Members of Preston’s blind bowling club today told of their upset after being forced to cancel a landmark tournament – claiming council bosses have not stumped up cash to improve the greens.
Town Hall bosses announced earlier this year their intention to spend almost £200,000 on making much needed drainage improvements to Moor Park.
But members of the blind bowling club say they have been lobbying for two years for simple improvements to the bowling greens, but claim they have repeatedly been told there is not enough money.
The work would involved scarifying and fertilising the greens.
Now the club states they are in such a state, the club has been forced to cancel a major Guild tournament which would have seen clubs from all over the country travelling to Preston.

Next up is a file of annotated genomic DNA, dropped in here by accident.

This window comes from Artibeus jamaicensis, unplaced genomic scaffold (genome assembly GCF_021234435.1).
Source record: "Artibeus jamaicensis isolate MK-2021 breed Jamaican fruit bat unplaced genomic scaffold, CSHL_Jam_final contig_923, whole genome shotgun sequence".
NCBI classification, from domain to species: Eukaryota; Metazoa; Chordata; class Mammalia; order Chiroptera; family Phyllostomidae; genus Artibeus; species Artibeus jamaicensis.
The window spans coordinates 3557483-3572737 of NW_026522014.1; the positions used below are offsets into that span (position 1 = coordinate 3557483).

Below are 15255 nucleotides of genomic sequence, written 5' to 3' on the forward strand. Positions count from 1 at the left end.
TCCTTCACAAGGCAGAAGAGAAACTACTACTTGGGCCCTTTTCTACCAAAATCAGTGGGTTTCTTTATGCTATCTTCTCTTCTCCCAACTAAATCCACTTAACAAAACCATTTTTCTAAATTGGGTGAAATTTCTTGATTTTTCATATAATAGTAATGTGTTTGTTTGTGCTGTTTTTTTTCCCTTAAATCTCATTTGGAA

But the council today says the greens have been maintained over the winter and the authority cannot be held responsible for vandalism through regular public use of the park.
Henry Edwards, 71, from the bowling club, said: “Every time there is a major event in Preston – the last Guild year and the Millennium – we have had a big tournament over the weekend, bringing teams from Gateshead, Bristol, London.
“We told the council if the greens were not brought up to standard they would look a disgrace. But they have not done it so we have had to cancel this year’s tournament.
“About a fortnight ago they said they were going to spend £200,000 on Moor Park. For two years we have had meetings with the council trying to get the greens brought up to standard and they have always said they have got no money.”
Mr Edwards, from Leyland, says the club, which was founded in 1982 and currently has 12 visually impaired bowlers, has members competing to be part of the England set-up.
But he says members struggle to play on pristine greens elsewhere after having to adapt to playing on Moor Park’s divot-strewn facilities. A spokesman for Preston Council said: “The bowling pitches have had full winter maintenance this winter and we have maintained them as much as we can.
“They are public bowling greens and as a result they do suffer from things like people playing football on them.”